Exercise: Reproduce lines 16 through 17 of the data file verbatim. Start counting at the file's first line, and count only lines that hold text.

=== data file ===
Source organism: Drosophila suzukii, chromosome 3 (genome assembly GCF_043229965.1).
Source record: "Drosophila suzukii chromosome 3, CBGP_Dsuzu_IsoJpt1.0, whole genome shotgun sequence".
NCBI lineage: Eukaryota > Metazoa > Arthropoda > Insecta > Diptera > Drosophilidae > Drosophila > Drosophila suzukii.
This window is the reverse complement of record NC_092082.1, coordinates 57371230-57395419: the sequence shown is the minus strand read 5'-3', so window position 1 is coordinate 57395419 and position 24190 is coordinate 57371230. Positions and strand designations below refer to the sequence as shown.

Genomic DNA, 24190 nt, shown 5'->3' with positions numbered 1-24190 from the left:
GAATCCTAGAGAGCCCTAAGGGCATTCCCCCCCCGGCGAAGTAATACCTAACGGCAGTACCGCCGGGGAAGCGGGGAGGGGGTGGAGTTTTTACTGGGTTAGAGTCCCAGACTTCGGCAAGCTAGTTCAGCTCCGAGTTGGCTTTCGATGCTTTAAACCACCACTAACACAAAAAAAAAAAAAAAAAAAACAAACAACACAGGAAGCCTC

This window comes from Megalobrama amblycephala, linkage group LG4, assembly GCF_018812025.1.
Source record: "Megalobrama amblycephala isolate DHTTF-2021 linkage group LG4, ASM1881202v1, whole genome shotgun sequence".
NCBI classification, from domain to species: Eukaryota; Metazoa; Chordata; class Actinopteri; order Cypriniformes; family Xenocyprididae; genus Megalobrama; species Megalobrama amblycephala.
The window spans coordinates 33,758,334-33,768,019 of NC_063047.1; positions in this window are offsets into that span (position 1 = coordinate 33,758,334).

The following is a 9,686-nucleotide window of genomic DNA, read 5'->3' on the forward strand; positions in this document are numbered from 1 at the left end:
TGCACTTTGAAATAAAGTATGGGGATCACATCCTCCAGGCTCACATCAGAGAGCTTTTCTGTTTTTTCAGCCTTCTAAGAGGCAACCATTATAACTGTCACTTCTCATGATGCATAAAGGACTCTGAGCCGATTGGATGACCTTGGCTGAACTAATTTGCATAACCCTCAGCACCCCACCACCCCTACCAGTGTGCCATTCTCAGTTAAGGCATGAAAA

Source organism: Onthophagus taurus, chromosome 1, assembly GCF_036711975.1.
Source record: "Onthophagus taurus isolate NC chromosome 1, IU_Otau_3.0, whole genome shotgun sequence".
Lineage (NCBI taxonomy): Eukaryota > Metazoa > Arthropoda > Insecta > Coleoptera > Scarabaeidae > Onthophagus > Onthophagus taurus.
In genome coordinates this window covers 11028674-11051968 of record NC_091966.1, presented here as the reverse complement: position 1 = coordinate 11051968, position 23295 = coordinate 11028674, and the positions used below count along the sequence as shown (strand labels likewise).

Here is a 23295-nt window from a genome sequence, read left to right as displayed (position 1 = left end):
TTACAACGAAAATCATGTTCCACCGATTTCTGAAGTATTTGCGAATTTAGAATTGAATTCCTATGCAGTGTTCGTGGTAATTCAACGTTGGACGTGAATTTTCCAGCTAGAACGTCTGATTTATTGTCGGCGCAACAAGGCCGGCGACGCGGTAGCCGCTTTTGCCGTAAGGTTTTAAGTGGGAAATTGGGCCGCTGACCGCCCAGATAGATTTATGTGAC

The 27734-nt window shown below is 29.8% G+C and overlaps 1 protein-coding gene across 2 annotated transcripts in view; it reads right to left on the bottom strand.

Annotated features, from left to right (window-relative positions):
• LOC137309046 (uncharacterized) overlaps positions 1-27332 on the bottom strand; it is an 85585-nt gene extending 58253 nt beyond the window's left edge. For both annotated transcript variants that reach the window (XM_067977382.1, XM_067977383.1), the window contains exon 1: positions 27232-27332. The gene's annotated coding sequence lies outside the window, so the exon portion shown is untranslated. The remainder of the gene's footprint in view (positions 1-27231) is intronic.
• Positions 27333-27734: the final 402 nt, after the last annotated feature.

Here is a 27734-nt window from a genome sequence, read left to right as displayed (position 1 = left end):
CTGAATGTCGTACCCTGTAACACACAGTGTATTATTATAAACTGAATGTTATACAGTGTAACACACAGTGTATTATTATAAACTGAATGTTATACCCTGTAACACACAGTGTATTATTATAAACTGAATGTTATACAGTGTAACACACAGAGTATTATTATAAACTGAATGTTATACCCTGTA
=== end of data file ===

In genome coordinates this window covers 11028674-11051968 of record NC_091966.1, presented here as the reverse complement: position 1 = coordinate 11051968, position 23295 = coordinate 11028674, and the positions used below count along the sequence as shown (strand labels likewise).

Here is a 23295-nt window from a genome sequence, read left to right as displayed (position 1 = left end):